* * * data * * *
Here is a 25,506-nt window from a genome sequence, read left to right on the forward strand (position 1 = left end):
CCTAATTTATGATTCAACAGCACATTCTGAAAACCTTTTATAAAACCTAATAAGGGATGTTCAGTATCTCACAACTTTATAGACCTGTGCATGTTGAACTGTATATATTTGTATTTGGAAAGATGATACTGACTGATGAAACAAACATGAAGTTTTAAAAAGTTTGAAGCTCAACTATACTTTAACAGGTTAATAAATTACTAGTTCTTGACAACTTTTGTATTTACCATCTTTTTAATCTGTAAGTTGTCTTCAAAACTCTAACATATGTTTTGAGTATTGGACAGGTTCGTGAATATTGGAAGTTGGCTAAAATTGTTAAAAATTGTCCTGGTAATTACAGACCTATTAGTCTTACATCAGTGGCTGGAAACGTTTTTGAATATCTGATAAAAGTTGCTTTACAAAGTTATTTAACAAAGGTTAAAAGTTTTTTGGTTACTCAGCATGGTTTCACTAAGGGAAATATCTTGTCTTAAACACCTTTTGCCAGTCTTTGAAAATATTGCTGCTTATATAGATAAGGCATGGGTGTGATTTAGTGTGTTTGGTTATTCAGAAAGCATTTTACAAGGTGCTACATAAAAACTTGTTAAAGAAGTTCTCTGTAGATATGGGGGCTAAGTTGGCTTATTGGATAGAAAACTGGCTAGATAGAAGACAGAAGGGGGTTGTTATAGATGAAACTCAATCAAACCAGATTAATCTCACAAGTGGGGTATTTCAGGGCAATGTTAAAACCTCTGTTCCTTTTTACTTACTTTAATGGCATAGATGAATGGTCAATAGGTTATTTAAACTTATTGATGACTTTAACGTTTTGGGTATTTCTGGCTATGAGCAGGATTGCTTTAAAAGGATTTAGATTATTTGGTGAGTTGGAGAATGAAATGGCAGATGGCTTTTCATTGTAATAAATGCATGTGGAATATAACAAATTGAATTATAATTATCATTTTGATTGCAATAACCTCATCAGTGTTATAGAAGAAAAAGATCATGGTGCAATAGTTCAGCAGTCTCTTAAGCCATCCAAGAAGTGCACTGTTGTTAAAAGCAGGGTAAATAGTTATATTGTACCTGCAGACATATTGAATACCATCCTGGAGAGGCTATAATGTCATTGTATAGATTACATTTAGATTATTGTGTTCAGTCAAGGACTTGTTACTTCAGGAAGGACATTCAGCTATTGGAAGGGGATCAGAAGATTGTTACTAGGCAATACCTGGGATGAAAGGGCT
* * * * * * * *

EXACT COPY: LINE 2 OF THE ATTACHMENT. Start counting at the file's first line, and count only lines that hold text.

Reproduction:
CCTAATTTATGATTCAACAGCACATTCTGAAAACCTTTTATAAAACCTAATAAGGGATGTTCAGTATCTCACAACTTTATAGACCTGTGCATGTTGAACTGTATATATTTGTATTTGGAAAGATGATACTGACTGATGAAACAAACATGAAGTTTTAAAAAGTTTGAAGCTCAACTATACTTTAACAGGTTAATAAATTACTAGTTCTTGACAACTTTTGTATTTACCATCTTTTTAATCTGTAAGTTGTCTTCAAAACTCTAACATATGTTTTGAGTATTGGACAGGTTCGTGAATATTGGAAGTTGGCTAAAATTGTTAAAAATTGTCCTGGTAATTACAGACCTATTAGTCTTACATCAGTGGCTGGAAACGTTTTTGAATATCTGATAAAAGTTGCTTTACAAAGTTATTTAACAAAGGTTAAAAGTTTTTTGGTTACTCAGCATGGTTTCACTAAGGGAAATATCTTGTCTTAAACACCTTTTGCCAGTCTTTGAAAATATTGCTGCTTATATAGATAAGGCATGGGTGTGATTTAGTGTGTTTGGTTATTCAGAAAGCATTTTACAAGGTGCTACATAAAAACTTGTTAAAGAAGTTCTCTGTAGATATGGGGGCTAAGTTGGCTTATTGGATAGAAAACTGGCTAGATAGAAGACAGAAGGGGGTTGTTATAGATGAAACTCAATCAAACCAGATTAATCTCACAAGTGGGGTATTTCAGGGCAATGTTAAAACCTCTGTTCCTTTTTACTTACTTTAATGGCATAGATGAATGGTCAATAGGTTATTTAAACTTATTGATGACTTTAACGTTTTGGGTATTTCTGGCTATGAGCAGGATTGCTTTAAAAGGATTTAGATTATTTGGTGAGTTGGAGAATGAAATGGCAGATGGCTTTTCATTGTAATAAATGCATGTGGAATATAACAAATTGAATTATAATTATCATTTTGATTGCAATAACCTCATCAGTGTTATAGAAGAAAAAGATCATGGTGCAATAGTTCAGCAGTCTCTTAAGCCATCCAAGAAGTGCACTGTTGTTAAAAGCAGGGTAAATAGTTATATTGTACCTGCAGACATATTGAATACCATCCTGGAGAGGCTATAATGTCATTGTATAGATTACATTTAGATTATTGTGTTCAGTCAAGGACTTGTTACTTCAGGAAGGACATTCAGCTATTGGAAGGGGATCAGAAGATTGTTACTAGGCAATACCTGGGATGAAAGGGCT